TAKAMORI SAIGO (1832-1877), Japanese patriot, was born in Satsuma in 1832.
From early youth he took a prominent part in the politics of his clan, and owing to his extreme opinions with regard to the expediency of abolishing the Tokugawa administration, he was banished (1858) to the island of Oshima (Satsuma), where he attempted unsuccessfully to commit suicide.
Satsuma Islands >>
MATSUKATA, MARQUIS (1835-), Japanese statesman, was born at Kagoshima in 1835, being a son of a samurai of the Satsuma clan.
Japan, known as the Satsuma-Fuji.
To many Japanese observers i seemed that the restoration of 1867 had merely transferred the ad ministrative authority from the Tokugawa Shogun to the clans c Satsuma and ChOshC. The KOko Shimbun severely attacked th two clans as specious usurpers.
The principal kinds of ware are Hizen, KiOto, Satsuma, Kutani, Owari, Bizen, Takatori, Banko, Izumo and Yatsushiro.
No phrase is commoner in the mouths of Western collectors than Old Satsuma; no ware is rarer in Western collections.
Setting aside, however, the strong improbability that a style of decoration so widely practised and so highly esteemed could have remained unknown during a century and a half to experts working for one of the most puissant chieftains in Japan, we have the evidence of trustworthy traditions and written records that enamelled faience was made by the potters at Tatsumonjithe principal factory of Satsuma-ware in early daysas far back as the year 1676.
Mitsuhisa, then feudal lord of Satsuma, was a munificent patron of art.
The ware produced under these circumstances is still known by the name of Satsuma Tangen.
To this increase in production and to the more elaborate application of vitrifiable enamels may be attributed the erroneous idea that Satsuma faience decorated with gold and colored enamels had its origin at the close of the 18th century.
The ceramic art in Satsuma owed much to the aid of a number of Korean experts who settled there after the return of the Japanese forces from Korea.
This was the subsequently celebrated Satsuma-yaki.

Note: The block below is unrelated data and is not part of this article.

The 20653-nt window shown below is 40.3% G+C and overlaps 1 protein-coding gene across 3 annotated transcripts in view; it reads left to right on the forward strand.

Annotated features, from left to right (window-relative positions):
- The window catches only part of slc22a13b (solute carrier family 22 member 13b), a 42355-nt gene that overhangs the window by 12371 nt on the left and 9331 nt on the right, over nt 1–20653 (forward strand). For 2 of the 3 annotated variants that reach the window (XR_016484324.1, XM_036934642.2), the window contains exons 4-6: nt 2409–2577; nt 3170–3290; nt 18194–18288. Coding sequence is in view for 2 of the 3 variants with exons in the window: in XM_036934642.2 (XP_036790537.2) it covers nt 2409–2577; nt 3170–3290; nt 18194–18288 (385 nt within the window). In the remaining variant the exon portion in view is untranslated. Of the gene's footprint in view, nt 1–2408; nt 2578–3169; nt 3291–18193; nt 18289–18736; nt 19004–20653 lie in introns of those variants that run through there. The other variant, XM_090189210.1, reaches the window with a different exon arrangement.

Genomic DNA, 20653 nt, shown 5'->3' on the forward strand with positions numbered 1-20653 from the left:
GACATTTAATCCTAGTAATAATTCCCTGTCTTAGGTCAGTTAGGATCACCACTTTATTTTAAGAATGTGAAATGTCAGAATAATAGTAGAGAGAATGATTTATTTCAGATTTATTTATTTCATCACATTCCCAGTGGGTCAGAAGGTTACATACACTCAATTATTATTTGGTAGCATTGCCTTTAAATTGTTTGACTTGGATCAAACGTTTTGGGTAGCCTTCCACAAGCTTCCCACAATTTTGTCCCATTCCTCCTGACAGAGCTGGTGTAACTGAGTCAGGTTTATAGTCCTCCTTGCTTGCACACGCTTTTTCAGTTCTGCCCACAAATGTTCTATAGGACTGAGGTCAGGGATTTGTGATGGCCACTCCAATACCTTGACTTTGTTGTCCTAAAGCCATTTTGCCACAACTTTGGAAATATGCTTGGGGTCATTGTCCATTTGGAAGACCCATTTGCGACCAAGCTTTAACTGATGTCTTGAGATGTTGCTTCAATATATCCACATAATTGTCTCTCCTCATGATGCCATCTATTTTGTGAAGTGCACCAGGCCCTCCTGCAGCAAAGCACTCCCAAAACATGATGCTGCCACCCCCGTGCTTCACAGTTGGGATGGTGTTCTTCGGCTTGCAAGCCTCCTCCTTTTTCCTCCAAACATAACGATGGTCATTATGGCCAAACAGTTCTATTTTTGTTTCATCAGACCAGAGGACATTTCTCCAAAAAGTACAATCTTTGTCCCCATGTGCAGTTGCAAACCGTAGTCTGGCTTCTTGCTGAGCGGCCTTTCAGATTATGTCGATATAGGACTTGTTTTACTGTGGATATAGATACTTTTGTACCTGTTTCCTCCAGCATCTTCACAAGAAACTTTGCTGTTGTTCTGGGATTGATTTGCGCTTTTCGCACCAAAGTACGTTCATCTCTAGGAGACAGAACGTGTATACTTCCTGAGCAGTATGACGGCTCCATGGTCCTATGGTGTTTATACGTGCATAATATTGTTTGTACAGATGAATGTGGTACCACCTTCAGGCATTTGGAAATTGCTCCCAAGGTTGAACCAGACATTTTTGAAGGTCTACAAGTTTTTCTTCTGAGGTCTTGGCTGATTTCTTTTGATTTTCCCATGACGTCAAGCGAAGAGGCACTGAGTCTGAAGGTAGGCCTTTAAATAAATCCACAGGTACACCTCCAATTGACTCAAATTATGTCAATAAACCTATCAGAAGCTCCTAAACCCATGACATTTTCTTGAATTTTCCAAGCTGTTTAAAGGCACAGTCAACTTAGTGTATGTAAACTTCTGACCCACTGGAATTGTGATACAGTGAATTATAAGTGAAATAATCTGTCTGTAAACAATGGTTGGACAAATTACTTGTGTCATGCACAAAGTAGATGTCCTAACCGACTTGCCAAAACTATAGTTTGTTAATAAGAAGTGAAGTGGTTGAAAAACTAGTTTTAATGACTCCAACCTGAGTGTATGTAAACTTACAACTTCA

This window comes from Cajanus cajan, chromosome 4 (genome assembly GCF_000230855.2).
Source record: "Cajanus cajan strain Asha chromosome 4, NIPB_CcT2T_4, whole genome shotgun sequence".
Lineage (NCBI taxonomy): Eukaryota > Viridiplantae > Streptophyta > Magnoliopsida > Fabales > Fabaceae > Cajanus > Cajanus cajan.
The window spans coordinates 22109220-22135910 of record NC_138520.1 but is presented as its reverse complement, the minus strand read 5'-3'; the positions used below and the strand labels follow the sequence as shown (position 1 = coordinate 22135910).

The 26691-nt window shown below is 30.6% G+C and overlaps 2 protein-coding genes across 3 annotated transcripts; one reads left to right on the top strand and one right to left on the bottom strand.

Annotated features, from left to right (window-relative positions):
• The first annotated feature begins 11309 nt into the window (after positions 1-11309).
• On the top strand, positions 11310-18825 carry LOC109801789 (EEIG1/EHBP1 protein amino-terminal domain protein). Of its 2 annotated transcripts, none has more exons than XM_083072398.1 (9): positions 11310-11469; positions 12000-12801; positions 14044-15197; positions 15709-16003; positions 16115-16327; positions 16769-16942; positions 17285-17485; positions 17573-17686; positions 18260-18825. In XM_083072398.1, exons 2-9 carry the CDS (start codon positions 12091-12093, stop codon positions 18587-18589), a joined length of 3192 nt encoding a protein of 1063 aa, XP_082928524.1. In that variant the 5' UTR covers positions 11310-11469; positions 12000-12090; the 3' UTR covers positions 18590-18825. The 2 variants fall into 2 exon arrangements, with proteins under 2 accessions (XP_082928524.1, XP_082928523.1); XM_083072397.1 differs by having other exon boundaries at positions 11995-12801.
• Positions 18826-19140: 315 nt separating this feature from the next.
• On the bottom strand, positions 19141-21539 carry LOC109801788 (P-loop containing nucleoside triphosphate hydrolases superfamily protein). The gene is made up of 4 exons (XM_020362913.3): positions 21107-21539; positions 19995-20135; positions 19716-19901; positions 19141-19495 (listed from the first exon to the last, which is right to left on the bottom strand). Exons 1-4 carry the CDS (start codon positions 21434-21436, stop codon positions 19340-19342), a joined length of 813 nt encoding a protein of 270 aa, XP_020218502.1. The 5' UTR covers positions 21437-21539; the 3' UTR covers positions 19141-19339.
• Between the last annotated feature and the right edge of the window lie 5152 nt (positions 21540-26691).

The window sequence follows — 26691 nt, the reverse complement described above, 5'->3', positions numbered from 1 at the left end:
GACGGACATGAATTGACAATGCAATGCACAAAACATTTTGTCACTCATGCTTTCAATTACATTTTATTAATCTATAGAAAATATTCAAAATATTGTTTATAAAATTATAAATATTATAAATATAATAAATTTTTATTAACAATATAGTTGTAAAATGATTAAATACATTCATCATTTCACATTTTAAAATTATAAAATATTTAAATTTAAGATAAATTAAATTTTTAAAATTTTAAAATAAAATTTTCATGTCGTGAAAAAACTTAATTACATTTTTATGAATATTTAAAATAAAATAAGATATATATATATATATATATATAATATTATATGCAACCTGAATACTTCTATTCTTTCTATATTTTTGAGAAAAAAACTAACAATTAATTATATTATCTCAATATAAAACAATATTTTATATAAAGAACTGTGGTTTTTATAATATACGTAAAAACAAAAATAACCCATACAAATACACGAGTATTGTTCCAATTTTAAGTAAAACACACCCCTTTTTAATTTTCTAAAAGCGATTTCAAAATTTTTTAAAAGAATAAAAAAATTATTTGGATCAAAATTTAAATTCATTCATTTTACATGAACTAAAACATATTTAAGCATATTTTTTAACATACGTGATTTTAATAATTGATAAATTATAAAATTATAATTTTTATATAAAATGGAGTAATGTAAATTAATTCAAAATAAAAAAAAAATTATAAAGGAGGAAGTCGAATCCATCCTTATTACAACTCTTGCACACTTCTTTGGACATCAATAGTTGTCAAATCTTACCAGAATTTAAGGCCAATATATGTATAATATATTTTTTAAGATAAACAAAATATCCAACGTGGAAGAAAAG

No faience produced either in China or any other Oriental country can dispute the palm with really representative specimens of Satsuma ware.
The faience of the Kioto artists never reached quite to the level of the Satsuma in quality of pdte and glowing mellowness of decoration; their materials were slightly inferior.
One of the imitators of old Satsuma was among the first to perceive that a new line must be struck out.
If we except the ware of Satsuma, it may be said that nearly all the fine faience Self Ii of of Japan was manufactured formerly in KiOto.
Rare specimens were produced in Satsuma and KiOto, the color employed being chiefly blue, though brown and black were used in very exceptional instantes.
It must be acknowledged, however, that the Tokyo artists often devote their skill to purposes of forgery, and that their imitations, especially of old Satsuma-yaki, are sometimes franked by dealers whose standing should forbid such frauds: In this context it may be mentioned that, of late years,decoration of a remarkably microscopic character has been successfully practised in KiOto, Osaka and Kobe, its originator being Meisan of Osaka.
Itagaki made the mistake of memorializing the government at the moment when its very existence was imperilled by the Satsuma rebellion (1877), and this evidentdisposition to take advantage of a great public peril went far to alienate the sympathies of the cabinet.
He was a nephew of Saigo, with whom his elder brother sided in the Satsuma insurrection of 1877, but he nevertheless remained loyal to the imperial cause and commanded a brigade against the insurgents.
They took refuge with the Daimyo of Choshu, and, while there, established relations which contributed greatly to the ultimate union of the two great fiefs, Satsuma and Choshu, for the work of the Restoration.
OKUBO TOSHIMITSU (1830-1878), Japanese statesman, a samurai of Satsuma, was one of the five great nobles who led the revolution in 1868 against the shogunate.
He became one of the mikado's principal ministers, and in the Satsuma troubles which followed he was the chief opponent of Saigo Takamori.
But the suppression of the Satsuma rebellion brought upon him the personal revenge of Saigo's sympathizers, and in the spring of 1878 he was assassinated by six clansmen.